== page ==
How copper changes it appearance
Copper has been used in design and architecture for thousands of years, in fact all the way back to ancient Egypt , where it was used to clad the massive doors of the temple of Amen-Re at Karnak (Copper Development Association Inc. 2022). This is due to its versatile nature and malleable attribute, but it as has aesthetic features when it weathers and changes colour to different climates. In most countries copper weathers naturally to a blu-green colour or patina over years. In dry climates the colour changes to a nut brown which is different to the patina colour and oxidisation that occurs due to moisture. This patina is actually a protective barrier that stops corrosion, unlike rust that forms on steel and iron. This also is anti-microbial that stops algae and keeps roofs clean and free from degrading.
Copper its uses and forms
Within the UK and Europe copper was extensively used on castles and cathedrals as decorative and functional. The Statue of Liberty in New York Harbour was sculpted using over 160,000 pounds of copper (Copper Development Association Inc. 2022). The other benefits of copper in structures and buildings is its light weight and availability to press into a thin flat sheet. Other materials like steel, iron, brass, gold and silver are much heavier and less abundant than copper. The copper used within the architectural application is commonly used in sheet or strip form. In these forms copper has a number of EN standards (EN1172) and thickness depending on its uses. Copper sheet is supplied to EN1653 and EN1652 with various hardness levels. These hardness levels determine the malleability and ultimately the use and application.
Copper is a natural product that weathers and patinas due to its climate and periods of time that it is exposed to the elements. There is a natural weather colouring chart that is useful to understand the colours to be expected and the timelines it takes. These colours are determined by the exposure to oxidising agents which can change depending on the location of the property. Metropolitan, marine and industrial areas where there is higher levels of pollutants exist, copper sulphate can appear on the surface which is the reaction of the acid being neutralised on the surface. Once again though the patina effect is crucial here to protect the surface against these weathering agents.This natural barrier against corrosion and degrading is another reason why copper has stood the test of time for 1,000’s of years.
Copper and considerations for use
Copper can have some usual relationships with other materials and also in the way that it is structural used and considered. These can be seen in the way it weathers and lasts and one example is with the soldered joints that change the appearance. There is also a choice in substrate which can effect how copper develops over time. The recommended substrate is wood and specifically kiln-dried and with smooth joints (Copper Development Association Inc. 2022, p.15). There is also the consideration for joints and seams and also the span of flat copper which can be subjected to buckling. With all construction materials the correct usage is imperative for longevity, but one characteristic is often forgotten and this is coppers high electrical conductivity that can effect radio frequency and needs to be considered for grounding. This characteristic has been known about for years with regard to lightening strikes and the conductivity, hence why copper roofs have always resorted to lightening protection systems, conductors and ground components.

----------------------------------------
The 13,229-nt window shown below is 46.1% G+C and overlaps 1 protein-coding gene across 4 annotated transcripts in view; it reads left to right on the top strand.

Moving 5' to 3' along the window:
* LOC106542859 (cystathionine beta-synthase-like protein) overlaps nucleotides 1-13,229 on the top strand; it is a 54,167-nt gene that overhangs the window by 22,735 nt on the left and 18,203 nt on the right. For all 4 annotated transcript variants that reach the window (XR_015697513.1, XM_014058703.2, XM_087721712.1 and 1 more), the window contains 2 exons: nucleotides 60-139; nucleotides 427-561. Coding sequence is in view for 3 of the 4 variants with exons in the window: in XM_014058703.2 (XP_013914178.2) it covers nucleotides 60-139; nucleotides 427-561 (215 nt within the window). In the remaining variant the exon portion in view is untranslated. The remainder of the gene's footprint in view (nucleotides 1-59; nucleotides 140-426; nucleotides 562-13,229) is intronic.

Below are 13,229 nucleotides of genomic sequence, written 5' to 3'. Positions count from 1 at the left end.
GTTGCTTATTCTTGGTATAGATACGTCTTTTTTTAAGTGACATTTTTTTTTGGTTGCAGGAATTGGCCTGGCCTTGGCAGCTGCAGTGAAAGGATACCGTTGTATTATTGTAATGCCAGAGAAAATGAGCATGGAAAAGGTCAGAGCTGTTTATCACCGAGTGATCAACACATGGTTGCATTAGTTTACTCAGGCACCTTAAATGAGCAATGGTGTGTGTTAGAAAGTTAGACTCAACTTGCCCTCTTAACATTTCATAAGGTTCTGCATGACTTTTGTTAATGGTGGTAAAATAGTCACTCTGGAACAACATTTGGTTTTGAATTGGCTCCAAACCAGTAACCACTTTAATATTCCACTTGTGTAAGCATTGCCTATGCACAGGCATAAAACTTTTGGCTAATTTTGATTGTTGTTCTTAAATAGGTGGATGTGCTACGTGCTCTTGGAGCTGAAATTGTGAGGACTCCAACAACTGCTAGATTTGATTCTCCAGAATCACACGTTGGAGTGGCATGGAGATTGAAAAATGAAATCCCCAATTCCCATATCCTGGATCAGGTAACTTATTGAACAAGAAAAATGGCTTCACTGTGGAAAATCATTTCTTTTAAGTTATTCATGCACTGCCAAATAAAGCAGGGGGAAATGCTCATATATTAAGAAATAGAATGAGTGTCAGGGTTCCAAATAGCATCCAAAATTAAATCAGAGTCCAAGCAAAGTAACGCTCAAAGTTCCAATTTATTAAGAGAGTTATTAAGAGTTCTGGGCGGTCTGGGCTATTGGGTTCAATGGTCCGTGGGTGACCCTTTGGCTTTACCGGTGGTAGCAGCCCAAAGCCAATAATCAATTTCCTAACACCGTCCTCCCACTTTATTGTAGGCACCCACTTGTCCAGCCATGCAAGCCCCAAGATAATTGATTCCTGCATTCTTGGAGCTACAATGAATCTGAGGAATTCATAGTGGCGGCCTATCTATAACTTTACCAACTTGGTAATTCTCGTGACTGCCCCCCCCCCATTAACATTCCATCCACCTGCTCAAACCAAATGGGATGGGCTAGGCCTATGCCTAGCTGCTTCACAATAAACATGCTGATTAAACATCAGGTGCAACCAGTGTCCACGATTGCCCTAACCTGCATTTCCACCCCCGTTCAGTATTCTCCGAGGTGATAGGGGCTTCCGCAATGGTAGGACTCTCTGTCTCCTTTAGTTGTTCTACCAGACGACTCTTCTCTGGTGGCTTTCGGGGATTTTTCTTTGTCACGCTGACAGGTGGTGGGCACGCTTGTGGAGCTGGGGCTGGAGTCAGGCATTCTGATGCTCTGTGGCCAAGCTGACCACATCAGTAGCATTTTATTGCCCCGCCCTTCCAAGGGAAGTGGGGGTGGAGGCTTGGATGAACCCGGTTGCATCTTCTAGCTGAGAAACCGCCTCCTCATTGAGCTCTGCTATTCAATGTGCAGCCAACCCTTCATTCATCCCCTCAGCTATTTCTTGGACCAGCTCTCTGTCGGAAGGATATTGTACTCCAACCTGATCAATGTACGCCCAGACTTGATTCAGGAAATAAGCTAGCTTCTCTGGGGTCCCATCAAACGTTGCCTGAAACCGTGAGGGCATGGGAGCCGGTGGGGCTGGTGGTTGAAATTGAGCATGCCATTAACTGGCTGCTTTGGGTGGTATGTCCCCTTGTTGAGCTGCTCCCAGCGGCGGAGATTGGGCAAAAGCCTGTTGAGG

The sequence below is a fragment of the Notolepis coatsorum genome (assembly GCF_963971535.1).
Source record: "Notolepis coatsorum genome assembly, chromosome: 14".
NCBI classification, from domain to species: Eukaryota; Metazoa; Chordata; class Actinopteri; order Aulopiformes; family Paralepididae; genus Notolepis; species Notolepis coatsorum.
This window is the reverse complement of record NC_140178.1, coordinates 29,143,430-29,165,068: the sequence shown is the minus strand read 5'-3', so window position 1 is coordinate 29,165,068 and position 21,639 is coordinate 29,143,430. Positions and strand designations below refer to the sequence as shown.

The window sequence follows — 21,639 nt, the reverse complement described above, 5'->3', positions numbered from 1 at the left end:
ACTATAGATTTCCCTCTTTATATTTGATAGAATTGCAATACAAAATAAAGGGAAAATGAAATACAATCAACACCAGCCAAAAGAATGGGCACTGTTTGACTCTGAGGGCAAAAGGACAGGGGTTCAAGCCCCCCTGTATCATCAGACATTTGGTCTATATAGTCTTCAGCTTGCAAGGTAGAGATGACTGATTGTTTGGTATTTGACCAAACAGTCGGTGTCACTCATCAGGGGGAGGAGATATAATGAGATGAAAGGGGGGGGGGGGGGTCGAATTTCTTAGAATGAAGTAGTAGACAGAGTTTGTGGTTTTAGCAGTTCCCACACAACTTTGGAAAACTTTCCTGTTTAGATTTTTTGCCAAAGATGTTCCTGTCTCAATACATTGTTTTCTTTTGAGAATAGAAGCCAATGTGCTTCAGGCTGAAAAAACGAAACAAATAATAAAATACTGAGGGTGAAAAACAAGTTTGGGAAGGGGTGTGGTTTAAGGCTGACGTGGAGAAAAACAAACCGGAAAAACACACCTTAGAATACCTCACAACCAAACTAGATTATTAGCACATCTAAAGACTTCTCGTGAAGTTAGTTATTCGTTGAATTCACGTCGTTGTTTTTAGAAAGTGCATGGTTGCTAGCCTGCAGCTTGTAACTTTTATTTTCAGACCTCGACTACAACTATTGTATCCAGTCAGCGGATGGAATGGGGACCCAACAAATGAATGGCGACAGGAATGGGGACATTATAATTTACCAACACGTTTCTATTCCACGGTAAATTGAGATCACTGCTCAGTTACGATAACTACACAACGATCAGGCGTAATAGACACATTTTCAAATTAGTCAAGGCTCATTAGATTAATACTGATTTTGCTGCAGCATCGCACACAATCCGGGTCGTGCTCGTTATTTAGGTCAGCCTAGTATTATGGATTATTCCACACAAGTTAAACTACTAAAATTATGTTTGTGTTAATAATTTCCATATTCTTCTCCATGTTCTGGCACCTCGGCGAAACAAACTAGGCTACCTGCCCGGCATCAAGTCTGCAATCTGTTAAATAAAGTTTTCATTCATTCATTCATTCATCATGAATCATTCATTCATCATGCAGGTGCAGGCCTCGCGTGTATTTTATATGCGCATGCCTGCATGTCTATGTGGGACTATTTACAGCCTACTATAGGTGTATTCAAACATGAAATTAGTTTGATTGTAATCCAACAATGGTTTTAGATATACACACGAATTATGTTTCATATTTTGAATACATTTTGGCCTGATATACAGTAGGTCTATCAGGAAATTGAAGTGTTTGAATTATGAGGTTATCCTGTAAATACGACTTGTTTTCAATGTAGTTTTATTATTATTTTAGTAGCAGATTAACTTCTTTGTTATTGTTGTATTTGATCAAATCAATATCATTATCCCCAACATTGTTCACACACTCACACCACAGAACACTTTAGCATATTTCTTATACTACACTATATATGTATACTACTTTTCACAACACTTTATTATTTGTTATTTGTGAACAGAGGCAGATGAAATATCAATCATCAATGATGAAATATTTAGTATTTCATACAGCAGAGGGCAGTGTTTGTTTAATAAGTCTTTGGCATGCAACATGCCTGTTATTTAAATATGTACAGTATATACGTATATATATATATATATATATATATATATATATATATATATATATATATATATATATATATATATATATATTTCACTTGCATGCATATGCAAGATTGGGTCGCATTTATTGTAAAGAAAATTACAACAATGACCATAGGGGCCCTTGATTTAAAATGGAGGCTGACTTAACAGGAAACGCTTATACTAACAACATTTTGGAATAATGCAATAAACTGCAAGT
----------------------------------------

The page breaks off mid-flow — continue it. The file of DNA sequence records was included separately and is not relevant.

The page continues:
Copper architectural features
The use of architectural copper is widespread throughout the world and visiting any city or town in the world and copper clad roofs are distinctive in their green colour. This green colour or patina is actually making the copper more durable and long-lasting. This is predicted to allow copper to have a life span of over 1,000 years. There is also a specific structure that adds to this longevity and it is the dome shape often associated with historic building and multiple structures within it. Examples of these are the Berlin Cathedral Church (1465), the Belvedere Palace in Vienna (c.1700) and the more recent the Millennium Centre in Cardiff, Wales (2000). This roof is actually steel but is treated with copper oxide to create the bronze colour and distinctive copper appearance.
Copper Development Association Inc.(2022) Copper in Architecture : A comprehensive compilation of designs, details and specifications. Available at www.copper.org/publications/pub_list/pdf/A4050-Architectural-Handbook.pdf [Accessed online : December 2022]